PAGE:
Time to ditch bonds for stocks?

Since the lows in February, a number of negative market drivers have improved. We see opportunities in the U.S. and Europe.

U.S. high-yield bonds have rallied to a point where we think investors who were overweight the asset class should now consider switching money into U.S. stocks. The downturn in U.S. manufacturing and subsequent weakness in services sentiment generated concern last month that the U.S. could be heading for recession. Yet better data has improved the outlook.

Traders work on the floor of the New York Stock Exchange.
Brendan McDermid | Reuters

The U.S. manufacturing sector appears to be stabilizing. The ISM manufacturing index has shown signs of stabilizing. Jobs growth is strong. U.S. high-yield bond prices are up by 5 percent since the beginning of March, with some weeks recording the strongest inflows into the asset class on record.

It will be important to monitor the rise in U.S. core inflation. The Federal Reserve leaned to the dovish side at its last meeting due to its own concerns about a variety of global risks.

In Europe, financials were under considerable scrutiny earlier this year, but this pressure has eased. The European Central Bank's targeted long-term refinancing operations have addressed concerns about bank creditworthiness and monetary policy transmission, providing a clear means by which negative interest rates can translate into lower borrowing costs for banks, consumers, and businesses.

Confidence in Europe's growth has held up, too. Industrial production surpassed expectations this month. Retail sales growth remains robust. And Germany in particular still looks strong — consumption is expanding, backed by wage growth of more than 4 percent per annum.

Muted profit growth keeps us from being more bullish on the region, but we still maintain an overweight position in euro-zone equities against emerging market equities, along with an overweight position in European high-yield credit relative to high-grade bonds.

Against this improving backdrop in the U.S. and Europe, we have also witnessed a decline in global risks emanating from China. Early this year, China's falling foreign-exchange reserves were a key risk for markets. The country's capital account has since stabilized, with $28.5 billion flowing out in February, about one-third of the declines registered in December and January. The Chinese currency has strengthened by around 1 percent versus the U.S. dollar since the start of March and, unlike last year, there are clearer signs that China's policy makers are getting their way with the economy. The uptick in fiscal spending, the surge in new lending, rising property starts, and a stabilizing yuan all indicate that policy measures are, for now, having their desired effect.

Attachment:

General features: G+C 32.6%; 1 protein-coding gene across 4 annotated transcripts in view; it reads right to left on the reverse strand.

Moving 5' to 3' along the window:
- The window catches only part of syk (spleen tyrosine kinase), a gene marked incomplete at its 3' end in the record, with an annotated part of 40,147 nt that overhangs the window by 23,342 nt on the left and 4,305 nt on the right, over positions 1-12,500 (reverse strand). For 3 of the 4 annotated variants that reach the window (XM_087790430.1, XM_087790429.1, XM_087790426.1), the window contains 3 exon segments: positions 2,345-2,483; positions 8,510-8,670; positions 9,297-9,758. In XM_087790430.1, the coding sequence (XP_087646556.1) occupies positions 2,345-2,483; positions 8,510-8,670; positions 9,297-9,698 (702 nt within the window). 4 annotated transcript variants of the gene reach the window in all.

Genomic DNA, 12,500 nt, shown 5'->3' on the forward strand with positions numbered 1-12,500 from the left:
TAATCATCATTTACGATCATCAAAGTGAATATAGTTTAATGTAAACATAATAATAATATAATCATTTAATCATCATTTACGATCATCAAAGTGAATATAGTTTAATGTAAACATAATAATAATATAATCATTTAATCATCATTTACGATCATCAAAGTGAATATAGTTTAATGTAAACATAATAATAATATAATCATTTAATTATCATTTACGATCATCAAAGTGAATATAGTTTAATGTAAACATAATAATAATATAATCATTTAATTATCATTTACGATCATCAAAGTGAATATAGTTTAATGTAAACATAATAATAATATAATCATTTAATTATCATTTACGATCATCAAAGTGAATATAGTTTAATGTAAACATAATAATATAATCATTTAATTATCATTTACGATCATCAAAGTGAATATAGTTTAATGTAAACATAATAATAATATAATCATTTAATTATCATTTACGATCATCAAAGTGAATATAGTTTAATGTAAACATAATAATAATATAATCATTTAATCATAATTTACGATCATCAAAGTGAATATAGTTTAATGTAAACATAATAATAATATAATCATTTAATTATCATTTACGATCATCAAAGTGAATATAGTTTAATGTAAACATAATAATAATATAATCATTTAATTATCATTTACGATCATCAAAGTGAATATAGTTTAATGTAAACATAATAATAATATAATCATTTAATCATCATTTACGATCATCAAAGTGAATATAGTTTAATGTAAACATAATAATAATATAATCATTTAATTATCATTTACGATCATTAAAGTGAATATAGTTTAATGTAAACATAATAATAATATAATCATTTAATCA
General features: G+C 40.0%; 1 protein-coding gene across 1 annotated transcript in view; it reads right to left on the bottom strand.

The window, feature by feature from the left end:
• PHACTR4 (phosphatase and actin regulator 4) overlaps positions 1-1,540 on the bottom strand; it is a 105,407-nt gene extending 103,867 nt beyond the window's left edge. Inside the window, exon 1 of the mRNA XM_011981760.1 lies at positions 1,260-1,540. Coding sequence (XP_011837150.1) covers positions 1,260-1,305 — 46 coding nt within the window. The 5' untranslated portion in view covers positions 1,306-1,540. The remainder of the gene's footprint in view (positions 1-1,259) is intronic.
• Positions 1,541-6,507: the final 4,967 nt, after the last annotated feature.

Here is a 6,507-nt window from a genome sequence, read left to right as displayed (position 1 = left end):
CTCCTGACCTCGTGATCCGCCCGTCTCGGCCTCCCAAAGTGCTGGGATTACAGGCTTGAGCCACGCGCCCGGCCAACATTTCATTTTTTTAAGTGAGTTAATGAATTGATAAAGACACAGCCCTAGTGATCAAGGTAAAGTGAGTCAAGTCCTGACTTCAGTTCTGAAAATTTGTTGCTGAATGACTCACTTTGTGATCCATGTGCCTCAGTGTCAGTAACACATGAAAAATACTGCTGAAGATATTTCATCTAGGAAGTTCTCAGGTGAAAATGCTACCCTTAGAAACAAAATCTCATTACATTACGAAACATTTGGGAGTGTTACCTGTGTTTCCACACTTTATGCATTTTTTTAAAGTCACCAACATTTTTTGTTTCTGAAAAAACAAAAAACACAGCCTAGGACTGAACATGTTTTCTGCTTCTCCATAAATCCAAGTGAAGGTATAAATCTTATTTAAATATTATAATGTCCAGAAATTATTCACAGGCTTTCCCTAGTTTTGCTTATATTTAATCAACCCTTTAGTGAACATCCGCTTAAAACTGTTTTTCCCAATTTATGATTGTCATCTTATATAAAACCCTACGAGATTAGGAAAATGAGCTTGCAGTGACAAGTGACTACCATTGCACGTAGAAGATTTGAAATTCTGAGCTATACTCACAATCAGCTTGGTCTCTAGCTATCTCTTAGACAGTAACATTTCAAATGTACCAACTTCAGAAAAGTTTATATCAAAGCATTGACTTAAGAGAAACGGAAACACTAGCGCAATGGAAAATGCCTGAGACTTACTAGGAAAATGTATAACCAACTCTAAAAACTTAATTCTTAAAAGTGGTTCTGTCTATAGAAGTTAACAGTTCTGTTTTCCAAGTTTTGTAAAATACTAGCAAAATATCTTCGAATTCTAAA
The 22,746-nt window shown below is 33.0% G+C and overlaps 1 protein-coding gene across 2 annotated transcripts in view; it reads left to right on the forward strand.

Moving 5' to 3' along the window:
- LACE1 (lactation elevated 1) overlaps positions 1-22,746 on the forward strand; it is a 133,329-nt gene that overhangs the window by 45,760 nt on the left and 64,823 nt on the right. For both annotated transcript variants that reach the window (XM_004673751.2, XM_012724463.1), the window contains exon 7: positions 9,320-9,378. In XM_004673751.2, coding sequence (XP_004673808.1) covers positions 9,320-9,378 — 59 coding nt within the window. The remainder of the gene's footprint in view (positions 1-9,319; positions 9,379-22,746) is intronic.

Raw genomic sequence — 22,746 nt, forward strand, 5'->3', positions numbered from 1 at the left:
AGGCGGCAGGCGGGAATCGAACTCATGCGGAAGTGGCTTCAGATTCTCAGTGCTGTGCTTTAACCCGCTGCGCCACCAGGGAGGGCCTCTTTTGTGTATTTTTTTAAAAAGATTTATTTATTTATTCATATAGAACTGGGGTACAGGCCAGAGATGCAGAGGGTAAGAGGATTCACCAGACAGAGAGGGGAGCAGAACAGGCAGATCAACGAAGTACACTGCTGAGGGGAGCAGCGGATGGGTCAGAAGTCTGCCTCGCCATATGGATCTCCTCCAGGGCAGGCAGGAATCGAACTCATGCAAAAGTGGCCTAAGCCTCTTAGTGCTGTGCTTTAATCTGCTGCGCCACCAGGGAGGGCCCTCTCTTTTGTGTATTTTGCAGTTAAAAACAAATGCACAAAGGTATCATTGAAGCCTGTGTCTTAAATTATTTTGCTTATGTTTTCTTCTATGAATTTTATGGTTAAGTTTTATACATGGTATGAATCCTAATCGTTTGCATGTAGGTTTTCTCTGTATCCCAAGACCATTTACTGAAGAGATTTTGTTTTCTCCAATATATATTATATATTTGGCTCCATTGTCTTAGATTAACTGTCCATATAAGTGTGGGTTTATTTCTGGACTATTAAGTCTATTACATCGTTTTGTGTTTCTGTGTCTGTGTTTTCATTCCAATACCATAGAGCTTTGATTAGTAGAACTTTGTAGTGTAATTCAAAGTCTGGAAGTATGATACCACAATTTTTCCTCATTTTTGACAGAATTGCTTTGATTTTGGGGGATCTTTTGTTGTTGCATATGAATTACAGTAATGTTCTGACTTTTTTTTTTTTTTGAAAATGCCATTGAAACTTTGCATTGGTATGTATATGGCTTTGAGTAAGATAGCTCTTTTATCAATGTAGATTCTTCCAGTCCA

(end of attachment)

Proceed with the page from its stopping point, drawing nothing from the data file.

We can question whether some of the effects of this intervention (for example, property prices in Shenzhen rising 50 percent in a year) are in China's long-term interest. But for global markets, the latest data provides a welcome respite.

Most of these global developments offer cause for hope. Yet sentiment among clients I have spoken with remains cautious, often because they are fearful about local events, including political risks in the likes of Brazil, the U.S., and the UK. If addressed incorrectly, these fears could significantly hamper portfolio performance. The investment principles used to manage such situations apply across the board: hedge what you cannot know, limit exposure to specific risks, and don't overreact to potential tail risks.

The outlook has brightened for well-diversified investors, and the same factors that spooked markets at the start of the year have turned more supportive in the past month. The rally in U.S. high-yield bonds and improving conditions in the world's largest economy argue for a rotation out of U.S. high yield and into U.S. stocks.

Yet, in spite of improved economic data and further central bank accommodation over the past month, investors must remain vigilant and continue to diversify their portfolios. Profit growth is muted, and individual risks still have the potential to undermine markets. We still prefer to wait for clearer evidence of accelerating growth and earnings before adding significantly to risk.

Commentary by Mark Haefele, global chief investment officer at UBS Wealth Management, overseeing the investment strategy for $2 trillion in invested assets. Follow UBS on Twitter @UBSamericas.

For the latest commentary on the markets in the U.S. and around the world, follow @cnbcopinion on Twitter.